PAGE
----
For brands using Twitter as part of their content marketing efforts, retweets are highly valuable in helping their messages spread through the social network. Obviously it is important to tweet information that people will find interesting and valuable enough to want to share, but content is not the only factor to bear in mind.
New research from Track Social has found what it deems the optimum tweet length for high levels of engagement. Its report noted that tweets of under 40 characters have the lowest probability of being retweeted. Engagement then increased and peaked for messages between 71 and 100 characters in length, after which it tails off slightly.
Track Social said that while this does not mean a particularly long or short tweet is destined for failure, or posting a mid-sized tweet is a sure-fire way to Twitter success, tweet length is something to consider.
But length isn't everything
Ideally, tweets should leave enough characters so that other people are able to retweet it after adding their own thoughts and your Twitter handle. People can get around this by adding their thoughts to a subsequent or preceding tweet, but many Twitter users do not like doing this.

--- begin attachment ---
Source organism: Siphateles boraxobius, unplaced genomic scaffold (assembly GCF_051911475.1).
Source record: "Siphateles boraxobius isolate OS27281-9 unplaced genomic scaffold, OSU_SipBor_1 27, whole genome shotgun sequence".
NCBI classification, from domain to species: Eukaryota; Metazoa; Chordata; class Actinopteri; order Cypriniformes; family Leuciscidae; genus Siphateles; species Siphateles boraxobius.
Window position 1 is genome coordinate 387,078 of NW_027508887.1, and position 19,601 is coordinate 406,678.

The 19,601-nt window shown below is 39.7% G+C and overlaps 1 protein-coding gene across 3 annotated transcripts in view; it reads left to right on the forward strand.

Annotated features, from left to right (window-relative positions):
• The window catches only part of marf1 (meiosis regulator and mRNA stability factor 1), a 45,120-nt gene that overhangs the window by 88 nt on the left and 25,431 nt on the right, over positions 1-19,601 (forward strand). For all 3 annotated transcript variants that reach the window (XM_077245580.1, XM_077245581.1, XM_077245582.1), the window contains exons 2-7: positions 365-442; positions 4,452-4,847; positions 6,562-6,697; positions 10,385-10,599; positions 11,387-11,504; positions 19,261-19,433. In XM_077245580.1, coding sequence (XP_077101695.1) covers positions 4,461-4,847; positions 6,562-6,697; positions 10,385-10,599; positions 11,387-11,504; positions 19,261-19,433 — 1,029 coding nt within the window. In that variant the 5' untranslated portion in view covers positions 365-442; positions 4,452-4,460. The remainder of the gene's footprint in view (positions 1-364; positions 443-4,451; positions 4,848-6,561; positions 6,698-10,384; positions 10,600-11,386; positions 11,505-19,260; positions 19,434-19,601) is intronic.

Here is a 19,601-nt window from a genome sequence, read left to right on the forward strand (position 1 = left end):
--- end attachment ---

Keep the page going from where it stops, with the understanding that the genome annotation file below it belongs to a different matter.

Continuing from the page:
Another option is for the retweeter to change your tweet by cutting information or altering words, which is often indicated by MT (modified tweet) – but again, it is only those who are most determined to share the message who will do that. Also, some people may change your original words in a way that is unacceptable to you.
So what can small businesses do to ensure their messages spread like wildfire on Twitter and other social media platforms?
• Make content retweetable by ensuring it is interesting, relevant and of value to your audience. Nobody likes a boring tweet that doesn't really say anything, so don't waste your time just adding to the online noise.
• Be economic with your words and don't say in 120 characters what can be said in 100. Use & rather than 'and' or common abbreviations to reduce the number of characters you need to use.
• Monitor. See which type of tweets you post is most likely to be retweeted and focus on creating content to support those. For example, we've noticed that our audience really likes stats, so we ensure that a good proportion of the content we create features standout stats that people will find interesting and share on social media.